State republicans blow up unions, “woke up” historic markers | Information, sports activities, jobs

With prominent strikes underway and more threats across the country, Republicans in Harrisburg are trying to effectively weaken the unions, in one case by amending the state constitution.

Legislators have proposed several bills over the past two weeks that would put unions – particularly public sector unions – on the defensive. The move comes as the Democrats in Congress work to include their own labor law reforms on President Joe Biden’s legislative agenda.

On Monday, State MP Torren Ecker, R-New Oxford, told his colleagues that he would propose a constitutional amendment that would preventively prohibit so-called card controls. The change – which would have to be passed in two consecutive sessions before a public referendum can be passed – would require that all union elections be held by secret ballot.

“Just as citizens want elections to be free, fair and anonymous, workers who vote in company elections deserve the same right.” said Ecker.

Under current federal law, a percentage of workers who want to organize must collect signed IDs. Your employer has the option of recognizing the union immediately or applying for a secret ballot controlled by the government.

For decades, union activists have been pushing for a return to the old card control system, where workers could gain instant recognition by submitting enough signed cards. Full elections, on the other hand, are often delayed, giving employers time to run their own anti-union campaigns.

Other House bills could weaken the unions that represent public service workers.

One from Rep. Ryan Mackenzie, R-Lower Macungie Township, would prohibit the deduction of optional political donations from unions from government employees’ paychecks. Another from MP Kate Klunk, R-Hannover, demanded that state employees be regularly reminded of their right not to pay union dues even though they are represented at the negotiating table by unions.

MEP Dawn Keefer, R-Dillsburg, proposed a bill late last month that would require public unions to have a recertification vote every six years – a process that would regularly put organizers on the defensive.

The new wave of bills comes as the Democrats in Congress enact stricter rules on employers accused of violating workers’ organizing rights. Bidens “Build better” Bill, which is still hotly debated in the Capitol, could include a provision to penalize companies for meddling in collective actions by workers.

Rick Bloomingdale, head of the state’s largest trade union confederation, called the bill a “Transformative step forward for our community and our country” last week. Its final form – whether it will exist even in the midst of tough intra-party negotiations – remains to be seen.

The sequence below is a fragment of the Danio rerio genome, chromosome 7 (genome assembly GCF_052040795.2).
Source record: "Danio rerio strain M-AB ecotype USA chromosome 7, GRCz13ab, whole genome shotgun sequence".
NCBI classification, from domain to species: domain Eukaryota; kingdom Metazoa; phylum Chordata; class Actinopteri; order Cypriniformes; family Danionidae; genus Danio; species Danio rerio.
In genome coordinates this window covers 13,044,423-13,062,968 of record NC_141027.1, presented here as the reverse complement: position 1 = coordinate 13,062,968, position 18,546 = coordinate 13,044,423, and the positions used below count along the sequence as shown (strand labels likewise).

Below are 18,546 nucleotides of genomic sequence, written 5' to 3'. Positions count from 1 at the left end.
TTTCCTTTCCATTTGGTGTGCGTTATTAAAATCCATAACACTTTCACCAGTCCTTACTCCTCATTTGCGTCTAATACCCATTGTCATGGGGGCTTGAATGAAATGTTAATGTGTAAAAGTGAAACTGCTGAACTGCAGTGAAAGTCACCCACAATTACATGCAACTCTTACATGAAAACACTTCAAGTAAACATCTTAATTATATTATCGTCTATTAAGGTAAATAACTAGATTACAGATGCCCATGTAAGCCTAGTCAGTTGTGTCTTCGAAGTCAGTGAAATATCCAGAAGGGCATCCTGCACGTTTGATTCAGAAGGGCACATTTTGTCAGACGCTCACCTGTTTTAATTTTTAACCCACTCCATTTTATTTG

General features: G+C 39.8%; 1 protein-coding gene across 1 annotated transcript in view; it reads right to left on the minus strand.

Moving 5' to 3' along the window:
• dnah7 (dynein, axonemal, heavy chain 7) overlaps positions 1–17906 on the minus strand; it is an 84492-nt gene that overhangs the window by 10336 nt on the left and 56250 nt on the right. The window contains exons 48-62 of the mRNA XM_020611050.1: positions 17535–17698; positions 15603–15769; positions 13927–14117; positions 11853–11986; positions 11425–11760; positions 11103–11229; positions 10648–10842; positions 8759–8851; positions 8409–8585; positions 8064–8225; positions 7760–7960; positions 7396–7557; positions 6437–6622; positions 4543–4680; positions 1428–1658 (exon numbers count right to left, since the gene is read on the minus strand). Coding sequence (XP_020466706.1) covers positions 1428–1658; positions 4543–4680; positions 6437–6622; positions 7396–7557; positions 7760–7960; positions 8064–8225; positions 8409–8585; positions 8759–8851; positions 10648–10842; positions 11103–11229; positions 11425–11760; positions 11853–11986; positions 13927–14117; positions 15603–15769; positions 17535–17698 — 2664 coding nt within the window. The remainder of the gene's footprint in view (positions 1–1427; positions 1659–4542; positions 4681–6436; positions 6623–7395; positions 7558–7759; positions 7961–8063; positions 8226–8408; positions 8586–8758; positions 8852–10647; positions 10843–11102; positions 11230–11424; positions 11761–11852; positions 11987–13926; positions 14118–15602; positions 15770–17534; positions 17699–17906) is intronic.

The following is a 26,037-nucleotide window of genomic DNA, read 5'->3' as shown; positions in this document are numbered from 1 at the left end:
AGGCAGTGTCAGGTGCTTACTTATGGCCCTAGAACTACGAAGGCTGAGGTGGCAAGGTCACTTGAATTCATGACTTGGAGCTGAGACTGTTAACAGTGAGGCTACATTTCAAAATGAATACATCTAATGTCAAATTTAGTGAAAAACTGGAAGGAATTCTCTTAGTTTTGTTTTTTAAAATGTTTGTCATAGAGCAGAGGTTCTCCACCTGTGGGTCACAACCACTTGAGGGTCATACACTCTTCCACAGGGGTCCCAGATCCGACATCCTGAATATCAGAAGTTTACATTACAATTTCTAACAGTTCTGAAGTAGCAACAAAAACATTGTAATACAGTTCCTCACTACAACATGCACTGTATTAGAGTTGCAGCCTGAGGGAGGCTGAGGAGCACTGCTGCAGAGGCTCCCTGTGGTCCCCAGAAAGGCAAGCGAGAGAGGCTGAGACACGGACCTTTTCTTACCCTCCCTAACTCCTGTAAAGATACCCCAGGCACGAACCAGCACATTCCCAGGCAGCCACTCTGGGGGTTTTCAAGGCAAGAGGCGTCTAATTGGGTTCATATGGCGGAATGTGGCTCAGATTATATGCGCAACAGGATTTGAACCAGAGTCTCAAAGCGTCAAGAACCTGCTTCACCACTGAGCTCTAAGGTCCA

Smooth election in the midst of legal disputes

A quiet and largely undisturbed election day last Tuesday could turn out to be a brief interlude between suffrage battles.

State officials reported few major problems with more than 700,000 Pennsylvanians returning their ballots in an election that saw a relatively low turnout in many areas. It was a far cry from the record-breaking 2020 general election that put a national spotlight on Pennsylvania.

Legislators from both parties are still pushing for changes to the state’s electoral laws, including Republicans who voided the postal voting law.

Last week, Democratic MP Regina Young, D-Philadelphia, announced plans for a number of new bills in the opposite direction. Young’s three suggestions include a three-week period before the election to count early ballots, a requirement that some votes be counted in advance, and a warning to voters whose signatures do not match those on file.

“The voters should have the opportunity to prove their identity and to confirm their signature” Boy said.

The proposals cannot move far under a GOP-led legislature. A voting agreement between Republican lawmakers and Governor Tom Wolf has proven elusive.

DC representatives violate Biden’s vaccination rules

At least one Pennsylvania congressman has joined efforts to stop the president’s new business vaccine mandate before it begins.

Rep. Guy Reschenthaler, R-Pittsburgh, is one of 17 Republicans who support HR 5811, a bill that would stop funding a Department of Labor program that mandates COVID-19 vaccines.

Biden announced the long-awaited rules on Thursday: companies with more than 100 employees must require full vaccination by Jan. 4, and employees who refuse must have weekly coronavirus tests. Many healthcare workers will not have a test option under the new rule.

The guidelines are to be enforced by the occupational health and safety authority.

The legislature is against it “woke up” sign

A lawmaker working at the state’s museum bureau is making a proposal to privatize approval of Pennsylvania’s famous blue historical markings, the Pennsylvania Capital star reported.

Rep. Parke Wentling, R-Greenville, discussed the idea in a magazine post last week. Wentling sits on the board of the Pennsylvania Historical and Museum Commission, which approves the blue and gold markings that discuss important sites, events, and people.

Recent efforts to increase diversity and inclusion in the process are linked to “Awakened demolition culture” Wentling said, comparing the commission to the tyrannical Ministry of Truth in George Orwell’s dystopian novel: “1984.”

Officials have worked to address outdated messages on the signs, many of which are older than the commission itself.

Ryan Brown covers the nationwide policy for Ogden

Newspapers. He can be reached at

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